There is an old Bell Telephone commercial that used to come on nearly every Remembrance Day here in Canada. It was the one where a Canadian Backpacker is shown walking on a beach with his Maple Leaf flag sewn on his backpack in France. He calls his Grandfather and when he speaks to him, his Grandpa asks how Paris is. “Are the women still as lovely as I remember?” “Grandpa, I’m not in Paris”  he replies. “I’m in Dieppe”  “I just wanted to call to say thank you Grandpa.”

It brings tears to my eyes every time. 

What is Remembrance Day?

Remembrance day happens every November 11th in Canada. On the 11th Day of the 11th Month on the 11th Hour we observe a moment of silence. We wear our poppies to pay tribute to those who gave their lives in the name of freedom since World War I. Lest we never forget.

poppies at remembrance day memorial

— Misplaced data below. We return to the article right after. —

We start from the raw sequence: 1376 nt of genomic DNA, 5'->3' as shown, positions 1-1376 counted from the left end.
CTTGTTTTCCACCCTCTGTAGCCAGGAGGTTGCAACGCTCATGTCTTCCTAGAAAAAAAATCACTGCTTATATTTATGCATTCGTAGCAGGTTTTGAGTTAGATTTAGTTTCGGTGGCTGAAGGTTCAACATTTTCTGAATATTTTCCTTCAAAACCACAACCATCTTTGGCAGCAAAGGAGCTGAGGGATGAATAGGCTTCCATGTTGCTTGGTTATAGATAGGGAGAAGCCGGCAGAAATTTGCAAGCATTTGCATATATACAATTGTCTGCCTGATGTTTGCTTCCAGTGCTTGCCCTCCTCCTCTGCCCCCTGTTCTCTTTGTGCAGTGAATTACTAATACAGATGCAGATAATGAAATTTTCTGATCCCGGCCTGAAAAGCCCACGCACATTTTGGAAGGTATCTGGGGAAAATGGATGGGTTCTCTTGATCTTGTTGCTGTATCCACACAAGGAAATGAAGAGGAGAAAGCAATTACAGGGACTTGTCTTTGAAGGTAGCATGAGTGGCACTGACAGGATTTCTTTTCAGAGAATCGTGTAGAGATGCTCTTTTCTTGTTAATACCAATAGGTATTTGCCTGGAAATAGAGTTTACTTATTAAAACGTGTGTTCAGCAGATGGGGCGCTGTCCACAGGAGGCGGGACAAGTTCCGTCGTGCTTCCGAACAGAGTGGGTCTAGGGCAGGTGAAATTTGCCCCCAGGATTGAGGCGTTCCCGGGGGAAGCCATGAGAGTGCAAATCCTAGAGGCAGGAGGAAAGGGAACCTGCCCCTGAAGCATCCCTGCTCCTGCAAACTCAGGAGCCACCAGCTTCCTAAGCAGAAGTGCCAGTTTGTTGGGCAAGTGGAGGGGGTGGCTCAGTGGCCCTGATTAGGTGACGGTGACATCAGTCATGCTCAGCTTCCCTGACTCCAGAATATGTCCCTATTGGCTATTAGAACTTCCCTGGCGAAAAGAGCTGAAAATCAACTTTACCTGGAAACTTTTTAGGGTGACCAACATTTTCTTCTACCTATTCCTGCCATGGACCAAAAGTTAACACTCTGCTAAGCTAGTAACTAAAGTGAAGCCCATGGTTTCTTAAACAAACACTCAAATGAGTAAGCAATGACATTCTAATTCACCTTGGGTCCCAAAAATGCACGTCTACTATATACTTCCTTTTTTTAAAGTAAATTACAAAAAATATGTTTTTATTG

My Grandfather

My Grandfather fought hard in the Second World War. He was captured at the Battle of Dieppe in 1942 and was held in a concentration camp until he was freed by the Russians at the end of the war. He was one of the lucky ones. Over 6000 men were sent to their slaughter on the coast of France and out of the over 3000 that made it to shore, most were killed.  He suffered greatly during that time and barely survived. He had sustained organ damage due to starvation and I remember hearing something about him having to have his stomach rebuilt. I, being so young never asked him about his time in the war. I just heard things that my parents said, bits and pieces about his time in Germany.

Dieppe_Commandos rn lst

Canadian Soldiers en Route to Dieppe

It was barely spoken about